I have not read all answers and comments so I might have missed a link already here, but I think this is the best site for for arguments about all to do with cycling and road safety. On the right hand site you will find many internal links to posts in themes, like 'what works' or 'cycle paths' I am not able to give you useful quotes from each of the links ...


5

It's not your problem. Leave them be. Do your own thing, swim your own path. It's easy to say that but life's too short. If they're not going to listen to what you say and it would just annoy you even more than it apparently already does, then just leave them to it and go on about your day. Unless someone has actively endangered me with their stupidity, ...


5

It'd be best if they simply obeyed the traffic laws, but the few times I've brought this up with wrong-way riders, I've encountered everything from disbelief to hostility. I simply do my best to avoid them and not collide with them. To that end, I've found that you can usually "direct" these riders within the bike lane or shoulder. When I see them in the ...


5

Basically for the same reasons that advanced stop lines exist - puts the bike where it can be seen by drivers setting off, rather than risk being sideswiped in a blind spot. http://en.wikipedia.org/wiki/Advanced_stop_line#Safety_aspects


5

One halfway compromise is to suggest they drive 95% of the way to work, park in a all-day free carpark, then ride the last 5%. They're less likely to be sweaty after a short ride, and its a good start. Getting the bike in/out of the car can be a challenge, so I have a couple folding bikes that I lend out. Or they can use a towball/trunk/boot mounted ...


4

I agree with k102 in response above. I commute to work everyday on a two-lane county road. I try to make myself as visible to motorists as possible. At stop lights, I coast in front of the line of cars (maybe 5 feet if there is room. Taking off at the other directions red light gives me time to get my momentum up and hopefully a chance for the motorists to ...


4

If these people value their cars so much and are concerned about the money spent on it, cycling to work at least some times makes even more sense! By cycling, one prolongs the lifespan of the car with less wear and tear. So they should spend less on servicing over the same period of time, less on petrol and less on city commute taxes if applicable. They ...


3

The most practical approach we found for larger posters was trailers. Like this They're somewhat inclined to fall over in the wind so you have to be a little cautious, but the group who were using them lent them out to a range of people without any problems (other than getting the trailers back afterwards). You can attach the same A frames to a loadbike if ...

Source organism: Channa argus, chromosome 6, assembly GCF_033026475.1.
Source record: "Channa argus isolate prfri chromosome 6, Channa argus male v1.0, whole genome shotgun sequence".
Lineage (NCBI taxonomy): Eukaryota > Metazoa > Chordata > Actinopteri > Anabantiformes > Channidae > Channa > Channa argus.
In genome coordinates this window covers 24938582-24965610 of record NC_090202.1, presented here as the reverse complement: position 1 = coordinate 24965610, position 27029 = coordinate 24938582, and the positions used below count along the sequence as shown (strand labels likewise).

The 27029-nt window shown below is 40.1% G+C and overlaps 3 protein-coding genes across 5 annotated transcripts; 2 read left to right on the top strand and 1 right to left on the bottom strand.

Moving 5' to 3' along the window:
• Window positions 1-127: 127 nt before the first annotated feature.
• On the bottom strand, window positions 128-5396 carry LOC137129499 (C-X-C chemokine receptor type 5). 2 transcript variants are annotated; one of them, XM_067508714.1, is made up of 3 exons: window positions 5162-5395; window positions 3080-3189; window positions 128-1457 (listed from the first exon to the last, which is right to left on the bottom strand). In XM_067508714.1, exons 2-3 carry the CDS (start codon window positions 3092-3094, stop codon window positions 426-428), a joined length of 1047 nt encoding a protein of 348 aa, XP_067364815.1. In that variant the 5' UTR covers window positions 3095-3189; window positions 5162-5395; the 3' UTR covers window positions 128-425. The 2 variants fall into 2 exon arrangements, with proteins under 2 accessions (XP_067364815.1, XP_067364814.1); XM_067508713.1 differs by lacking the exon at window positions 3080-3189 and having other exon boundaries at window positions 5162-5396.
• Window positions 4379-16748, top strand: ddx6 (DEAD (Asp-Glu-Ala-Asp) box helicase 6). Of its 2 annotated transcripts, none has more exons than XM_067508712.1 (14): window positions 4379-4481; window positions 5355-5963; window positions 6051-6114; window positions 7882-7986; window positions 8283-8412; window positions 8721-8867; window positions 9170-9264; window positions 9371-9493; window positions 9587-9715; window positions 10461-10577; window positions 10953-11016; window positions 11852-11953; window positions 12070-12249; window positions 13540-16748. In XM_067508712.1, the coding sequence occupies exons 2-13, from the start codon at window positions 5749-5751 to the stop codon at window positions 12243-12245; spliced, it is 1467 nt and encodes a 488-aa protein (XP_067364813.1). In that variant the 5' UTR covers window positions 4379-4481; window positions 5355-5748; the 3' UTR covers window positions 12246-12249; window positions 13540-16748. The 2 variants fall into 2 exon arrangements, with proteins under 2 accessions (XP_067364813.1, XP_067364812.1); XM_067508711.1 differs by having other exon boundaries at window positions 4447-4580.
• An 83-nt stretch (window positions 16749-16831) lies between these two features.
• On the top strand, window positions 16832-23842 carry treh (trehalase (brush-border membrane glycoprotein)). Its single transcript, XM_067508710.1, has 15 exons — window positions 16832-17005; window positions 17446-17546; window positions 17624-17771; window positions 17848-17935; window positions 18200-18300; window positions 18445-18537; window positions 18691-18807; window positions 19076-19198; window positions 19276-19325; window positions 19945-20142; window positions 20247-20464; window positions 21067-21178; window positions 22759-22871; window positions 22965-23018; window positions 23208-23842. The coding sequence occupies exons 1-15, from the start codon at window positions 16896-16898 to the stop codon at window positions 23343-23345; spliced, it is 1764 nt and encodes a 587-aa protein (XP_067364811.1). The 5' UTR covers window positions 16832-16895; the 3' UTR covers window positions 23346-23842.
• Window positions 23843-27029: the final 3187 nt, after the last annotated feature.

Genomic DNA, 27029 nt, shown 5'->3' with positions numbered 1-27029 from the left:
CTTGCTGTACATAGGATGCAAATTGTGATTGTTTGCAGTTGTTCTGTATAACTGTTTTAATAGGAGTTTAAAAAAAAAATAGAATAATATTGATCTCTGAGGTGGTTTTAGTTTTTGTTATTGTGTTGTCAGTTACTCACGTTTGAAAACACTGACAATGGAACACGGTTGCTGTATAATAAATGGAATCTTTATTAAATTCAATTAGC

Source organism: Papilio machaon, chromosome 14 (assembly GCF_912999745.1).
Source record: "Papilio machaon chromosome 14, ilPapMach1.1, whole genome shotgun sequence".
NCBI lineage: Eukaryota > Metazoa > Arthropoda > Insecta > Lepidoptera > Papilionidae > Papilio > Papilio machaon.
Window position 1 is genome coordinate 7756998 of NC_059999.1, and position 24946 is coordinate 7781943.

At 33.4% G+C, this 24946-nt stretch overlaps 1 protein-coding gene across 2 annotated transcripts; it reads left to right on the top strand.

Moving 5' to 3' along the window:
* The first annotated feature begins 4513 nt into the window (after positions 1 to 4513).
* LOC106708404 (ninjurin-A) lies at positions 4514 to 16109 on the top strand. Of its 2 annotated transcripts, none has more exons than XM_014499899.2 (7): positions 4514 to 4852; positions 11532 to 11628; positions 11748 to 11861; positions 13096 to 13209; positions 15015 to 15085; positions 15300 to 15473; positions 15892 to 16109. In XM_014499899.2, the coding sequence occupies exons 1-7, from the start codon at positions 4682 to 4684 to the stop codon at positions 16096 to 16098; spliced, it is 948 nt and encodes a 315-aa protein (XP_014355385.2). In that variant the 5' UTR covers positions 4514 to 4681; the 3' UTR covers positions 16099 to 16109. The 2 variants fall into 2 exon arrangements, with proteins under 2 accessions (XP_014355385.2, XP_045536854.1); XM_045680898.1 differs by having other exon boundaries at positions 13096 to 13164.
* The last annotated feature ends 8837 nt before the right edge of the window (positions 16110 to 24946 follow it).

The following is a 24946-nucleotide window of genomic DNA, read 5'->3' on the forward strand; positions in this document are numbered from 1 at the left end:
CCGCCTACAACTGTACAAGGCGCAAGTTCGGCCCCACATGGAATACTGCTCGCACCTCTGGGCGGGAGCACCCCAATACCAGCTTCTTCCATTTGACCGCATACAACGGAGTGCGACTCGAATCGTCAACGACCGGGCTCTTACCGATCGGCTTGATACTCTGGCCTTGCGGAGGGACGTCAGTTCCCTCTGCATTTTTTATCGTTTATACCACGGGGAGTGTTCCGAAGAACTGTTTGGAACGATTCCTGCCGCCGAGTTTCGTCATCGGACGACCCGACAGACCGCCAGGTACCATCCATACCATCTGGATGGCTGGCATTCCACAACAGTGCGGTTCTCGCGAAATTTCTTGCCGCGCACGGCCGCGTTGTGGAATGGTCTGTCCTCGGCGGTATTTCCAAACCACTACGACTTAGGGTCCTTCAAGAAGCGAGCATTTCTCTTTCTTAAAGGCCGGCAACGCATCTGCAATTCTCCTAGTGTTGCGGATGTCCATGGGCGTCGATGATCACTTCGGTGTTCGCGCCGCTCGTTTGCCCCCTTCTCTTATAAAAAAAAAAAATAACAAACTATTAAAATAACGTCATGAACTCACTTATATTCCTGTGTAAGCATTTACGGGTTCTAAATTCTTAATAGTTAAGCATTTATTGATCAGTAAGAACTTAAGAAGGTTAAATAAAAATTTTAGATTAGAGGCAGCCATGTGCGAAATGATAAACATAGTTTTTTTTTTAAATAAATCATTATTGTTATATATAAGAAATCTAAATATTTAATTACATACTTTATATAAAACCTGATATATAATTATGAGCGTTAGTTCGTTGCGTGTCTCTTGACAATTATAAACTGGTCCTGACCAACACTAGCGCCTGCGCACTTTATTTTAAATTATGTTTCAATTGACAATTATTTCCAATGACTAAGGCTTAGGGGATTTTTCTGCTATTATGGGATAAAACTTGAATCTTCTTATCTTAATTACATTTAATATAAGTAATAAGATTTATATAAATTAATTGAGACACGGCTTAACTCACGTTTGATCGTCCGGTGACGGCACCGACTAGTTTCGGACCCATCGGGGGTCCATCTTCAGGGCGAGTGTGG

3

I wanted to update contributors and thank you for the input. The biggest grocer stores, namely Publix and Kroger has Media Relations staff that gobbled up the idea. Bike parking is low investment and has a big payback in PR! It helped ripping this image from the latest NACTO Bicycle Design Guide and emailing it with my communications (email, phone call ...


2

Congestion charging: a very effective way of reducing the number of cars on the road, and increasing the average skill of the drivers that remain (since an increasing proportion of the remaining drivers are professional drivers).


2

Cycle hire (a.k.a. bike sharing) systems. By democratizing and popularizing riding, and making it a taken-for-granted part of the transport infrastructure. More bikes also mean more bike-awareness, and more widespread participation and interest in biking, which drives support for all other safety improvements.


2

The table/graph "Preferred separation of bicycles and motor vehicles" (Ausroads, 2009) as visible here (Australian Bicycling Council, Cycling on Higher Speed Roads When to Provide for Bicycles on Higher Speed Roads) on page 2: http://www.austroads.com.au/abc/images/pdf/ns1525_fs_one.pdf indicates that the Australian standard for introducing cycle lanes (...


2

Cycle! Be the example that leads people to ask questions about why they don't ride. Not in a pushy way, but just through lived experience. When you're meeting people somewhere, turn up on your bike. Park it right next to your destination, go in. If it's raining, take your bike on the train with the other train users. Show that there's no need to be a purist ...


2

I would think the best would be to attach to a rear rack. The posters could stick up above the top of the rack, occupying maybe 3 vertical feet. Width would be limited by heel clearance issues -- probably about 18 inches. You could also put small posters on the front wheel, mounted to a front rack. And there can be a poster in the triangle between the ...